If jazz leaves you scratching your head, you’re in good company. Although only a novice listener myself, I do appreciate the freedom this music gives the artists and to me as a listener, allowing for the types of personal expression, and musical conversation and argument you can’t always get from the more commercially popular genres. And Potential Things by Canaille delivers that freedom.
This Toronto quintet name their sound “creative jazz”. Composer and musician Jeremy Strachan inks settings with sharp grooves and confident riffs and harmonies. The spaces around his lines are colored by solos from bass, trumpet, drums, a tenor and Strachan’s saxes. The interplay works.
For me, the best of Canaille starts with track 2, “Vincent Massey. The groove first centers around the bass, then spreads to the strutting riffs of the trumpet and sax in harmony, winking and nodding, with you bobbing your head in agreement. Then, halfway into the album, “Restoration” reveals an even more theatrical groove. Hear the bongo drums find perfection. This is nearly equaled by the alluring flute solo that follows; she says nice things, but with ambiguous intentions.
Potential Things‘ best might be track 6, “Dock Boggs”. A baritone sax lays a colorful groove, while the tenor sax and and trumpet explore themes just above it. Later, the song moves into freer territory with a succession of solos, one of the best being the drums’. At 3 minutes in, the bass and the trumpet start working together beautifully, and the drums get in on the act, this time livening things up with splashy cymbals. The song’s structure looks to crumble just when the sax harmony returns, bringing a stable conclusion.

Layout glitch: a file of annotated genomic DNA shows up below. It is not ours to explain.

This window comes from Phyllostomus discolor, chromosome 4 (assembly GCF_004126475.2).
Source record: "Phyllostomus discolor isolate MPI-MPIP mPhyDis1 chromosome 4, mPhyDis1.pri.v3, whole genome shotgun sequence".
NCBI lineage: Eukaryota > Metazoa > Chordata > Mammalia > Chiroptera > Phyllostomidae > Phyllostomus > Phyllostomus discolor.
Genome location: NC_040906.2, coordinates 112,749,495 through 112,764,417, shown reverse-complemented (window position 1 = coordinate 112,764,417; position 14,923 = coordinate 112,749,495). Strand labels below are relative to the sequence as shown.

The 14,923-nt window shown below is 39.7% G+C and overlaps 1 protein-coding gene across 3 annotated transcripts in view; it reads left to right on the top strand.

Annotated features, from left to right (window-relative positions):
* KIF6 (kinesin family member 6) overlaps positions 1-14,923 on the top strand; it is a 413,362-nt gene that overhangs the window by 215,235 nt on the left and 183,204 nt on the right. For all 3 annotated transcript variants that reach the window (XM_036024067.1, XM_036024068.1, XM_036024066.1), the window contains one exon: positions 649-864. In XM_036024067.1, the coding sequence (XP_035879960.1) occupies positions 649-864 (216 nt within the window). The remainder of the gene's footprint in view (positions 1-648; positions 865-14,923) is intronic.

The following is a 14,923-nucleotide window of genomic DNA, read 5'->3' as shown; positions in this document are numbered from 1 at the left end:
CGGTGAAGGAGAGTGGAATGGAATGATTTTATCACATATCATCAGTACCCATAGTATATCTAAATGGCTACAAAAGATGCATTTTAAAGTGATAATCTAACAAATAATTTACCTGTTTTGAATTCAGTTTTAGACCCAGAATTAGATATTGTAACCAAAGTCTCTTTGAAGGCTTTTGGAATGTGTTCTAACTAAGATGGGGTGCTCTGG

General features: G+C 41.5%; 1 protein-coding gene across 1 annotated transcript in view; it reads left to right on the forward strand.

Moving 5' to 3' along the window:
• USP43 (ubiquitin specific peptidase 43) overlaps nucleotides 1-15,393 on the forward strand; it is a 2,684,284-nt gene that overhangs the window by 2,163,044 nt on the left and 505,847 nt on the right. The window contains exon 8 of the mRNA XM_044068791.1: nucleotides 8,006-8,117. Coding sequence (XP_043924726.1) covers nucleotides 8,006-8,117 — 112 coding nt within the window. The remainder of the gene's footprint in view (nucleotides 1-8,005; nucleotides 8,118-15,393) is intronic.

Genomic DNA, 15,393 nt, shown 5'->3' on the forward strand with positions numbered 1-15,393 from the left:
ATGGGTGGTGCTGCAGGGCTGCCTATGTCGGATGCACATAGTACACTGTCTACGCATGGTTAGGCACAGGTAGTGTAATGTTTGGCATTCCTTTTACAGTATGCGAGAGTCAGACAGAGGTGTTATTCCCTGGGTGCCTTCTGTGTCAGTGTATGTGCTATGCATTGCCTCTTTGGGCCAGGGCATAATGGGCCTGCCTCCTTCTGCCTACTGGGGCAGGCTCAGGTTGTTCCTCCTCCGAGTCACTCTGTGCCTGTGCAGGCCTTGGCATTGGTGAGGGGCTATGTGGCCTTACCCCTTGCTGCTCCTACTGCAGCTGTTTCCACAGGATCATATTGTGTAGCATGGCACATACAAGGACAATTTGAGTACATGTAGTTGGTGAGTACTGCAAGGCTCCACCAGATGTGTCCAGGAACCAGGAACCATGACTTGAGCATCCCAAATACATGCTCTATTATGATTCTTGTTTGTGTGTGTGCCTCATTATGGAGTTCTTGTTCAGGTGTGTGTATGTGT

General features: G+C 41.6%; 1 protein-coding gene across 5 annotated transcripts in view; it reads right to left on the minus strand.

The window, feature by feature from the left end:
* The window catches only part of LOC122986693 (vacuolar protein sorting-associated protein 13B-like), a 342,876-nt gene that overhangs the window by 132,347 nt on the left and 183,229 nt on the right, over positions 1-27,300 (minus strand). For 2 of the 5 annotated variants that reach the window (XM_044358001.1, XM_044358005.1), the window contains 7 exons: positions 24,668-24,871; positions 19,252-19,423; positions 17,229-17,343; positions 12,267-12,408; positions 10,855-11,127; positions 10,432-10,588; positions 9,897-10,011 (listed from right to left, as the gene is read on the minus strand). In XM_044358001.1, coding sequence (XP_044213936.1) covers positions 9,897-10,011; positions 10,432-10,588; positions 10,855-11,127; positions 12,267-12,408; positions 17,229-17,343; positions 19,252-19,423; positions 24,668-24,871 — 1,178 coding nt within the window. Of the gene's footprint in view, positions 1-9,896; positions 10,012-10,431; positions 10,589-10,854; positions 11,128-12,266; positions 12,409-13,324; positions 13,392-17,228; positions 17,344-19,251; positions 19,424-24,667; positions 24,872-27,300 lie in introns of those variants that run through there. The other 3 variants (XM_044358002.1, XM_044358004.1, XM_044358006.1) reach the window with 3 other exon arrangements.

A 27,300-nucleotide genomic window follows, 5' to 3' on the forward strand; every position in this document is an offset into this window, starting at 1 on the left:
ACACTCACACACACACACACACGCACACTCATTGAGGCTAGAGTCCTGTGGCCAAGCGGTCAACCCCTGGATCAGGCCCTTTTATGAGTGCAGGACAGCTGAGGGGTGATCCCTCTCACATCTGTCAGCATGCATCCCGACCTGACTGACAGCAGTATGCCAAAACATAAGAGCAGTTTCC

A few tracks interested me much less. “Good Bits”, for example. I find that, for whatever reason, with too little structure, I start getting interference. It’s personal, I think, and I’m willing to believe that I’d have benefited from more time spent with the music. In all, Potential Things is a fantastic listen and beautifully packaged album. The grooves are compelling, the the songs’ compositions allow for freedom structured by Strachan’s inventive mind. Listen to Canaille’s newest.